by Nancy Petrey
The fact that the Church has Jewish roots escaped my notice as a Christian until twenty years ago. I had a rude awakening when I attended an “Israel in Prophecy” Conference. I was shaken to learn that the “Father of the Protestant Reformation,” Martin Luther, the one who wrote the hymn, “A Mighty Fortress is Our God,” had also written a booklet, “Concerning the Jews and Their Lies.” This booklet was published by Goebbels in 1936 and became official Nazi propaganda! I learned that Luther was influenced by replacement theology, the belief that the Jews had killed Jesus, so God had rejected them as His chosen people and replaced them with the mostly Gentile Church. Replacement theology, a deadly virus, would give God’s covenants, promises, and blessings to the Church and leave the curses to the Jews. The process that cut off the Jewish roots of the Church began around A.D. 135 and was made official by Constantine at the Council of Nicea in A.D. 325. At that time pagan practices took root instead! Anti-Semitism flourished in the Church and found expression in the Crusades, the Inquisition and, finally, the Holocaust.
Whole denominations of the Church have been taught that God rejected the Jews, because they were responsible for Jesus’ crucifixion. They ignore the fact that Jesus willingly laid down His life, and that the Jewish religious leaders (not the multitudes of Jews who followed Jesus), in complicity with the Gentile Romans, put Him to death. However, a distinct Hebrew Roots movement began emerging in the mid-1990s. Today many Christians are getting reconnected to their Jewish roots, as God has revealed to them the tremendous debt the Church owes to the Jewish people through whom we received our Messiah and the Scriptures. Attention has now been given to Paul’s admonition that we “wild branches,” Gentile believers, have been grafted into the Jewish olive tree, and that we should not boast against the natural branches, the Jews. It is the root which supports us. We have received our nourishment from their cultivated tree.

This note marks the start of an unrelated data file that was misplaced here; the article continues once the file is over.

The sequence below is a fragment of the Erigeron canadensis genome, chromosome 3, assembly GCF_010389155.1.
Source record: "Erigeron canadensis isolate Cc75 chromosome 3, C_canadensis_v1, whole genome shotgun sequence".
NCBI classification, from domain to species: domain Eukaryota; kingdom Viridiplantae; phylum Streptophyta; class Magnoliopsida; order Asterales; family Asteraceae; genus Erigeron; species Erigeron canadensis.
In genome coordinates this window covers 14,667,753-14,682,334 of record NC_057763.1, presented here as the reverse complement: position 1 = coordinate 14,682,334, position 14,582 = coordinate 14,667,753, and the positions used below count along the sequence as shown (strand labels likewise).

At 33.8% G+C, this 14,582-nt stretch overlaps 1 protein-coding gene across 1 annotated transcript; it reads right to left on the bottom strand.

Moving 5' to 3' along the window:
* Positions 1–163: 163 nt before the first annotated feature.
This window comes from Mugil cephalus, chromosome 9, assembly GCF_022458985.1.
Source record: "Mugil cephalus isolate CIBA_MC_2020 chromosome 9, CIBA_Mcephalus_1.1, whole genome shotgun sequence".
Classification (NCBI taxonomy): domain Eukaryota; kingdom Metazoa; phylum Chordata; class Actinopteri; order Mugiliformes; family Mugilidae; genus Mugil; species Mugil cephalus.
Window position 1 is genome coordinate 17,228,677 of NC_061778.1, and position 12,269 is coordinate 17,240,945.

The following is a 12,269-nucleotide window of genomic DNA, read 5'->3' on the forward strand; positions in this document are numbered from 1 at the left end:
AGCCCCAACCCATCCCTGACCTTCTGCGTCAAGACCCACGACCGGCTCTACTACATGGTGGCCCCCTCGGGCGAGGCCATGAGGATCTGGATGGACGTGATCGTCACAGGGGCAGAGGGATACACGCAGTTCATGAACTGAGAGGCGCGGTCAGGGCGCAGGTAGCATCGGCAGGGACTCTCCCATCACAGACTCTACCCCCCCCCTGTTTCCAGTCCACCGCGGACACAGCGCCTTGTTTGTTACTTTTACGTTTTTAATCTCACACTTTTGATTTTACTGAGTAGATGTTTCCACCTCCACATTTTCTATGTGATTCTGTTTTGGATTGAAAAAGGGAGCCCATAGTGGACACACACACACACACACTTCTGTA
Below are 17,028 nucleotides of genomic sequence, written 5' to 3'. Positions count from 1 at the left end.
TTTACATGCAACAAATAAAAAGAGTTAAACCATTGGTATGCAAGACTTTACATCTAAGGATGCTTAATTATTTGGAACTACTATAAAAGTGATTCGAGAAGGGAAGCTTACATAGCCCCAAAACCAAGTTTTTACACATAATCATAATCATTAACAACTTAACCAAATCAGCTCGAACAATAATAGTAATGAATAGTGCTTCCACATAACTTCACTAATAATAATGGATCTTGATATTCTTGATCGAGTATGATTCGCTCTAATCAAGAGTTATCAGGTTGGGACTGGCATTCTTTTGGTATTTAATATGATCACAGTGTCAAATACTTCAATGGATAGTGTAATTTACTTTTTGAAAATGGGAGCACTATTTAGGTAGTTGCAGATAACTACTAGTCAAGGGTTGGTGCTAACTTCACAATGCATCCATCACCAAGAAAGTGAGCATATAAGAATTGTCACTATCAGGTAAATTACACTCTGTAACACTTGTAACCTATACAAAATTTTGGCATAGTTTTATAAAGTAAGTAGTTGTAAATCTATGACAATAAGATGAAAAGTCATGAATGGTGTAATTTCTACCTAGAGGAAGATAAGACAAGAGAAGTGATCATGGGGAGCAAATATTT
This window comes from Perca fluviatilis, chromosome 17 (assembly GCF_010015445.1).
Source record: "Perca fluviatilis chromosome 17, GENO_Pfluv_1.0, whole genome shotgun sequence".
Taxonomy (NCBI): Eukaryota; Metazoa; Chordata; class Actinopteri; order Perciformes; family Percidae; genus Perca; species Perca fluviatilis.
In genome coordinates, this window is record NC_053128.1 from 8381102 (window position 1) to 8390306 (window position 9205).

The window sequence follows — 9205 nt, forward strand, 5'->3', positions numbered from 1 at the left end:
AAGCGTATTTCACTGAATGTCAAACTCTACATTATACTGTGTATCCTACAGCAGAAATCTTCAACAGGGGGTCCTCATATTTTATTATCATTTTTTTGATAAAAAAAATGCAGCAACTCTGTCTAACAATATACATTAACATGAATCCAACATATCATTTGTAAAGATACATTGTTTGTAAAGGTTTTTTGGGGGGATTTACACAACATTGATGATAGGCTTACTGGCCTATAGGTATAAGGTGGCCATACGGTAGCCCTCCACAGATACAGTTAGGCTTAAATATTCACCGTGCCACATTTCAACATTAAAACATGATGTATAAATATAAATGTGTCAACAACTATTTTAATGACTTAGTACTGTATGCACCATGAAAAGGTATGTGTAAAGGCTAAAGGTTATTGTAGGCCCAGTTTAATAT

Since my attendance at that conference in 1995, I have become aware that the Church was born on a Jewish feast day (Shavuot/Pentecost), and Jewish apostles, including Paul, spread the gospel. The first fifteen bishops of the Church were not only Jewish but relatives of Jesus Christ! There were possibly no Gentile members until ten years later.
My little book of forty pages, Why Christians Should Care About Their Jewish Roots, is a great resource for Christians to help them align with God’s purposes in the end times, thereby preparing the way of the Lord as He returns to Jerusalem. Don’t forget that Jesus was born King of the Jews and died as King of the Jews. Our Messiah is Jewish! How fitting that the King of kings and Lord of lords will reign over the world from Jewish Jerusalem, another proof of the Jewishness of Christianity.
Every pastor should have a copy of this book, not only for the reasons already stated but to help his people become aware of and guard against a new form of anti-Semitism, which is anti-Zionism. Replacement theology and Palestinian liberation theology have combined to give birth to the BDS movement (boycotts, divestment, and sanctions) against Israel, the Zionist nation. Some churches and Christian leaders have bought into the Palestinian narrative – “everything’s Israel’s fault.” Exposing the error of this disguised anti-Semitism was one of my objectives in writing the book. Be aware that those who bless Israel are blessed, and those who curse Israel are cursed (Gen. 12:3).
Did the Jews Kill Jesus? What is your answer to that question? My answer is that all of us who claim Jesus as Savior and Lord, both Jews and Gentiles, are the ones who killed Jesus, because He died for our sins. He willingly gave His life, so we could be forgiven and have eternal life.
 Romans 11:11-32
 Dr. Ron Moseley, Yeshua, A Guide to the Real Jesus and the Early Church (Baltimore: Messianic Jewish Publishers, 1996, p. xviii), p. 11 citing Eusebius in his Ecclesiastical History.
 Based on social justice as seen through the eyes of the poor. Detractors call it “Christianized Marxism.”